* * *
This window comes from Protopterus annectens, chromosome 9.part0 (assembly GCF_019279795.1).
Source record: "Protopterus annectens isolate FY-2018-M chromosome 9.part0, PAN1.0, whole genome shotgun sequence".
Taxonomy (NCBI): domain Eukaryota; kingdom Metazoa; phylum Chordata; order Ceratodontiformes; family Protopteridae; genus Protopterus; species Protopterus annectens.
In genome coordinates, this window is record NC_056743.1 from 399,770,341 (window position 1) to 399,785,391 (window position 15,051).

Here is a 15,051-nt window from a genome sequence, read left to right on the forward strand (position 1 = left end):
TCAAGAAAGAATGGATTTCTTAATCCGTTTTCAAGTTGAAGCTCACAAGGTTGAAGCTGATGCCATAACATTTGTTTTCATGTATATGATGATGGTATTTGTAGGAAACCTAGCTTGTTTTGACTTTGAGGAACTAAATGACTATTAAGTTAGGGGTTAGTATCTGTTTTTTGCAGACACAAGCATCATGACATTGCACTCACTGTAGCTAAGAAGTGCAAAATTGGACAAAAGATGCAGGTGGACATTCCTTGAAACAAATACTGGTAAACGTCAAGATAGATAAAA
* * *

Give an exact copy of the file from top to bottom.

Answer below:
This window comes from Protopterus annectens, chromosome 9.part0 (assembly GCF_019279795.1).
Source record: "Protopterus annectens isolate FY-2018-M chromosome 9.part0, PAN1.0, whole genome shotgun sequence".
Taxonomy (NCBI): domain Eukaryota; kingdom Metazoa; phylum Chordata; order Ceratodontiformes; family Protopteridae; genus Protopterus; species Protopterus annectens.
In genome coordinates, this window is record NC_056743.1 from 399,770,341 (window position 1) to 399,785,391 (window position 15,051).

Here is a 15,051-nt window from a genome sequence, read left to right on the forward strand (position 1 = left end):
TCAAGAAAGAATGGATTTCTTAATCCGTTTTCAAGTTGAAGCTCACAAGGTTGAAGCTGATGCCATAACATTTGTTTTCATGTATATGATGATGGTATTTGTAGGAAACCTAGCTTGTTTTGACTTTGAGGAACTAAATGACTATTAAGTTAGGGGTTAGTATCTGTTTTTTGCAGACACAAGCATCATGACATTGCACTCACTGTAGCTAAGAAGTGCAAAATTGGACAAAAGATGCAGGTGGACATTCCTTGAAACAAATACTGGTAAACGTCAAGATAGATAAAA